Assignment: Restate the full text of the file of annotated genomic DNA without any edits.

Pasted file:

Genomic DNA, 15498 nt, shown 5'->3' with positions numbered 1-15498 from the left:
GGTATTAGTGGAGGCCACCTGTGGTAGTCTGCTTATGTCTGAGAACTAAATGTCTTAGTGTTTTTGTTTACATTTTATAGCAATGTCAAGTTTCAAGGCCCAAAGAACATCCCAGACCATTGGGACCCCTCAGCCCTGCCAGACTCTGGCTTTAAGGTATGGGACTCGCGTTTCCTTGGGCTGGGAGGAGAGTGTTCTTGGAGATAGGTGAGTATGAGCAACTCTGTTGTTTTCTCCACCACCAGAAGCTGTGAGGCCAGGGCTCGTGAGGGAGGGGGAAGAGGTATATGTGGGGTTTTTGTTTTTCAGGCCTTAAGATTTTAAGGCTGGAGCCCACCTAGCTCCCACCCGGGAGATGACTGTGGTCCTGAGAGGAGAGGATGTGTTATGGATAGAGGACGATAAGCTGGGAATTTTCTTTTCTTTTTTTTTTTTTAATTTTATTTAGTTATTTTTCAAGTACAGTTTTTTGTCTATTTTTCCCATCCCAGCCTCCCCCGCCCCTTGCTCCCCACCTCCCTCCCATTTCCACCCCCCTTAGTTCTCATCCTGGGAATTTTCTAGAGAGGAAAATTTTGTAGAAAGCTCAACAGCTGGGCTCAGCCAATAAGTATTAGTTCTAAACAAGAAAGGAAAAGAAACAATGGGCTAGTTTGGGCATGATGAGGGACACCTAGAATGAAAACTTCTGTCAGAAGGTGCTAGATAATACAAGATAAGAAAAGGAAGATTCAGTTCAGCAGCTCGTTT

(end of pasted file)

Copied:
Genomic DNA, 15498 nt, shown 5'->3' with positions numbered 1-15498 from the left:
GGTATTAGTGGAGGCCACCTGTGGTAGTCTGCTTATGTCTGAGAACTAAATGTCTTAGTGTTTTTGTTTACATTTTATAGCAATGTCAAGTTTCAAGGCCCAAAGAACATCCCAGACCATTGGGACCCCTCAGCCCTGCCAGACTCTGGCTTTAAGGTATGGGACTCGCGTTTCCTTGGGCTGGGAGGAGAGTGTTCTTGGAGATAGGTGAGTATGAGCAACTCTGTTGTTTTCTCCACCACCAGAAGCTGTGAGGCCAGGGCTCGTGAGGGAGGGGGAAGAGGTATATGTGGGGTTTTTGTTTTTCAGGCCTTAAGATTTTAAGGCTGGAGCCCACCTAGCTCCCACCCGGGAGATGACTGTGGTCCTGAGAGGAGAGGATGTGTTATGGATAGAGGACGATAAGCTGGGAATTTTCTTTTCTTTTTTTTTTTTTAATTTTATTTAGTTATTTTTCAAGTACAGTTTTTTGTCTATTTTTCCCATCCCAGCCTCCCCCGCCCCTTGCTCCCCACCTCCCTCCCATTTCCACCCCCCTTAGTTCTCATCCTGGGAATTTTCTAGAGAGGAAAATTTTGTAGAAAGCTCAACAGCTGGGCTCAGCCAATAAGTATTAGTTCTAAACAAGAAAGGAAAAGAAACAATGGGCTAGTTTGGGCATGATGAGGGACACCTAGAATGAAAACTTCTGTCAGAAGGTGCTAGATAATACAAGATAAGAAAAGGAAGATTCAGTTCAGCAGCTCGTTT